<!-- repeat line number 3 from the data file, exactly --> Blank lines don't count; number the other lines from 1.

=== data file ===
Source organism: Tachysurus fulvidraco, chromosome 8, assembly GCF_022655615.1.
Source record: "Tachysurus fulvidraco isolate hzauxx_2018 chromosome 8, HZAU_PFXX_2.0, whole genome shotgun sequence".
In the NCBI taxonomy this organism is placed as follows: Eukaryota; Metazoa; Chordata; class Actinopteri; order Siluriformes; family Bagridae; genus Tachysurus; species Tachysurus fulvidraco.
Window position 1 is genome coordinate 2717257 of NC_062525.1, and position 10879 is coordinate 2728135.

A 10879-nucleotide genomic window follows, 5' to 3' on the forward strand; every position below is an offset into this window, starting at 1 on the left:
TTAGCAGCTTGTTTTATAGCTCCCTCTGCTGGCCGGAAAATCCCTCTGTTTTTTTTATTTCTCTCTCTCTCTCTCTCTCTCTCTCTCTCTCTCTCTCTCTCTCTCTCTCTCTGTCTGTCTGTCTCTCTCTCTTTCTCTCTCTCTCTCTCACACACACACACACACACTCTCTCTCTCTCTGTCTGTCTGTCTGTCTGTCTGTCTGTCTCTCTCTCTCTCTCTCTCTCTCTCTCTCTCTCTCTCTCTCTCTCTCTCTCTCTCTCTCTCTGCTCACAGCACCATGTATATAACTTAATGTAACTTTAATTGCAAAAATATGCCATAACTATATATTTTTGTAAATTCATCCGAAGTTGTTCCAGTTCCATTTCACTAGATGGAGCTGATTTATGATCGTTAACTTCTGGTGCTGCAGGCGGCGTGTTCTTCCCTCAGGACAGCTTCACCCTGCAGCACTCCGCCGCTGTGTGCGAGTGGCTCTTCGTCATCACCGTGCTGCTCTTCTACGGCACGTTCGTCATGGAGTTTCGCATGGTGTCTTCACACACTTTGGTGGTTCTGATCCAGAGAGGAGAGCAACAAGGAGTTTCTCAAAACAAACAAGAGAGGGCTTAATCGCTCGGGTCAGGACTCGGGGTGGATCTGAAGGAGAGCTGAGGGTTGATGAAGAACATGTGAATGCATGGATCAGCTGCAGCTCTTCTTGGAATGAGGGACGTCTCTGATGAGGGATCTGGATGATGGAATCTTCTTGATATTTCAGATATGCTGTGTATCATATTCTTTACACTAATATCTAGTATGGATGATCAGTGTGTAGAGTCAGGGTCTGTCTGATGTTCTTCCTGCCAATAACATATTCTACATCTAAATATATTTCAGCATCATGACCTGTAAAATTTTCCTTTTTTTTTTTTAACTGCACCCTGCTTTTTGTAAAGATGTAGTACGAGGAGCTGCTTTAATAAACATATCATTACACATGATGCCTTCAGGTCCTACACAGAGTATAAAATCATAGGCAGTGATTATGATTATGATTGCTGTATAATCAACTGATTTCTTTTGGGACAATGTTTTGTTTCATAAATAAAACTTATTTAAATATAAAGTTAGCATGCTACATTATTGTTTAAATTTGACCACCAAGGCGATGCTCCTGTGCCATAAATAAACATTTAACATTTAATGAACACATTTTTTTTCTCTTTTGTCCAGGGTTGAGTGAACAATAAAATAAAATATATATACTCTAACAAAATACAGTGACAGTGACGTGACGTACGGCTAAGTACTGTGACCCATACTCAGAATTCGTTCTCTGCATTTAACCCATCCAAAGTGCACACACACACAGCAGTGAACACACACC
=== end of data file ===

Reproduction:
In the NCBI taxonomy this organism is placed as follows: Eukaryota; Metazoa; Chordata; class Actinopteri; order Siluriformes; family Bagridae; genus Tachysurus; species Tachysurus fulvidraco.